cardiac autonomic dysfunction
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Lei Xu ◽  
Chengfen Yin ◽  
Jianguo Li ◽  
Zhiyong Wang ◽  
Yongle Zhi ◽  

On March 12, 2020, the World Health Organization (WHO) announced that the coronavirus disease 2019 (COVID-19) outbreak had become a pandemic. COVID-19 is caused by severe acute respiratory syndrome coronavirus 2 (SARS-CoV-2), which primarily infects the lower airways and binds to Angiotensin-Converting Enzyme 2 (ACE2) on alveolar epithelial cells. ACE2 is widely expressed, not only in the lungs but also in the cardiovascular system. Therefore, SARS-CoV-2 can also damage the myocardium. We analysed three COVID-19 cases that resulted in death and found that either COVID-19 or antiviral drugs could affect the coupling between the autonomic nervous system and the sinus node, thus affecting heart rate variability and preventing the heart rate from rising in response to the increase in body temperature. Early detection of the preclinical phase of cardiac autonomic dysfunction may help determine patients in need of aggressive treatment and control of cardiovascular risk factors. Antiviral drugs should be used with caution in patients with heart injury.

2021 ◽  
Vol 21 (1) ◽  
Afua A. Amoabeng Nti ◽  
Thomas G. Robins ◽  
John Arko Mensah ◽  
Duah Dwomoh ◽  
Lawrencia Kwarteng ◽  

Abstract Background Informal electronic waste recycling activities are major contributors to ambient air pollution, yet studies assessing the effects or relationship between direct/continuous exposure of informal e-waste workers to particulate matter and cardiovascular function are rare. Methods Repeated measurements of fractions of PM2.5, PM10–2.5, and PM10 in personal air of informal e-waste workers, (n = 142) and a comparable group (n = 65) were taken over a period of 20 months (March 2017 to November, 2018). Concurrently, 5-min resting electrocardiogram was performed on each participant to assess resting heart rate variability indices. Linear mixed-effects models were used to assess the association between PM fractions and cardiac function. Results SDNN, RMSSD, LF, HF and LH/HF ratio were all associated with PM. Significant associations were observed for PM2.5 and Mean NN (p = 0.039), PM10 and SDNN (p = 0.035) and PM 10–2.5 and LH/HF (p = 0.039). A 10 μg/m3 increase in the concentrations of PM 2.5, PM10–2.5, and PM10 in personal air was associated with reduced HRV indices and increased resting HR. A 10 μg/m3 per interquartile (IQR) increase in PM10–2.5 and PM10, decreased SDNN by 11% [(95% CI: − 0.002- 0.000); (p = 0.187)] and 34% [(95% CI: − 0.002-0.001); (p = 0.035)] respectively. However, PM2.5 increased SDNN by 34% (95% CI: − 1.32-0.64); (p = 0.493). Also, 10 μg/m3 increase in PM2.5, PM10–2.5 and PM10 decreased RMSSD by 27% [(− 1.34–0.79); (p = 0.620)], 11% [(− 1.73, 0.95); (p = 0.846)] and 0.57% [(− 1.56–0.46); (p = 0.255%)]. Conclusion Informal e-waste workers are at increased risk of developing cardiovascular disease from cardiac autonomic dysfunction as seen in reduced HRV and increased heart rate.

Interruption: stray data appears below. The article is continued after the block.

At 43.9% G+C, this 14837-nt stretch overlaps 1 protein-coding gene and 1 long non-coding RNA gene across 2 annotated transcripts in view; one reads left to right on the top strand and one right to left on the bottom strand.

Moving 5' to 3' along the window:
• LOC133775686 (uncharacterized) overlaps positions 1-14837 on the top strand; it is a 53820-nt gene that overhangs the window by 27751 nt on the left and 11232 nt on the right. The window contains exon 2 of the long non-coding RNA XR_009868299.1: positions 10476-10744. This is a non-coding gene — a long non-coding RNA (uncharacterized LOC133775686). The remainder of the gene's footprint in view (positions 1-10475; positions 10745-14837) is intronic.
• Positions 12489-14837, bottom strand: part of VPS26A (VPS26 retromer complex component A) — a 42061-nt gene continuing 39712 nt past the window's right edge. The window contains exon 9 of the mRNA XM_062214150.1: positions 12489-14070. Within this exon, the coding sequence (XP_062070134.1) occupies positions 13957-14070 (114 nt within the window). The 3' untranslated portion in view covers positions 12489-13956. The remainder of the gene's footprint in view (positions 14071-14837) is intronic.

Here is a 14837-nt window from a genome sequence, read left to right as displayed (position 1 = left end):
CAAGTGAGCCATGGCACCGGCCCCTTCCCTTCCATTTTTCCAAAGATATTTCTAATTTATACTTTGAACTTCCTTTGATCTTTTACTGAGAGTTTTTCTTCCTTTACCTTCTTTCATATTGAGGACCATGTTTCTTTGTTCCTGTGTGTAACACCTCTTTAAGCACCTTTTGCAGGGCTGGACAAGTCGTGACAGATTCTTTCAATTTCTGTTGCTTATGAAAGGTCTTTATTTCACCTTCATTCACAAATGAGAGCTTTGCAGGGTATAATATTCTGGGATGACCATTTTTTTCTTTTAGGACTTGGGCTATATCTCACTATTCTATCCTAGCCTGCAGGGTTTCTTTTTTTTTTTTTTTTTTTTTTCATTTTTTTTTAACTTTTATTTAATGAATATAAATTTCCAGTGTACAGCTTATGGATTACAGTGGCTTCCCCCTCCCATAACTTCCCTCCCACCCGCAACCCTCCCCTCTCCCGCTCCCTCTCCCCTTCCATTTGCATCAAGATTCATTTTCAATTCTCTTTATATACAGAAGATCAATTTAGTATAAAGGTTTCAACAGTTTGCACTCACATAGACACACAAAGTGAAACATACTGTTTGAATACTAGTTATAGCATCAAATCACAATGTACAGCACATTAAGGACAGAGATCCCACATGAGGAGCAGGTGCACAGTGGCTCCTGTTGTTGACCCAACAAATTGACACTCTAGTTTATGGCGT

2021 ◽  
Vol 10 (22) ◽  
pp. 5414
Sooyeoun You ◽  
Kyoung-Sook Won ◽  
Keun-Tae Kim ◽  
Hyang-Woon Lee ◽  
Yong-Won Cho

123I-metaiodobenzylguanidine (MIBG) cardiac scintigraphy was performed to assess cardiac autonomic dysfunction and demonstrate its correlation with clinical and polysomnographic characteristics in patients with isolated rapid eye movement (REM) sleep behavior disorder. All subjects including 39 patients with isolated REM sleep behavior disorder and 17 healthy controls underwent MIBG cardiac scintigraphy for cardiac autonomic dysfunction assessment. The isolated REM sleep behavior disorder was confirmed by in-lab overnight polysomnography. A receiver operating curve was constructed to determine the cut-off value of the early and delayed heart-to-mediastinum ratio in patients with isolated REM sleep behavior disorder. Based on each cut-off value, a comparison analysis of REM sleep without atonia was performed by dividing isolated REM sleep behavior disorder patients into two groups. MIBG uptake below the cut-off value was associated with higher REM sleep without atonia. The lower heart-to-mediastinum ratio had significantly higher REM sleep without atonia (%), both with cut-off values of early (11.0 ± 5.6 vs. 29.3 ± 23.2%, p = 0.018) and delayed heart-to-mediastinum ratio (9.1 ± 4.3 vs. 30.0 ± 22.9%, p = 0.011). These findings indicate that reduced MIBG uptake is associated with higher REM sleep without atonia in isolated REM sleep behavior disorder.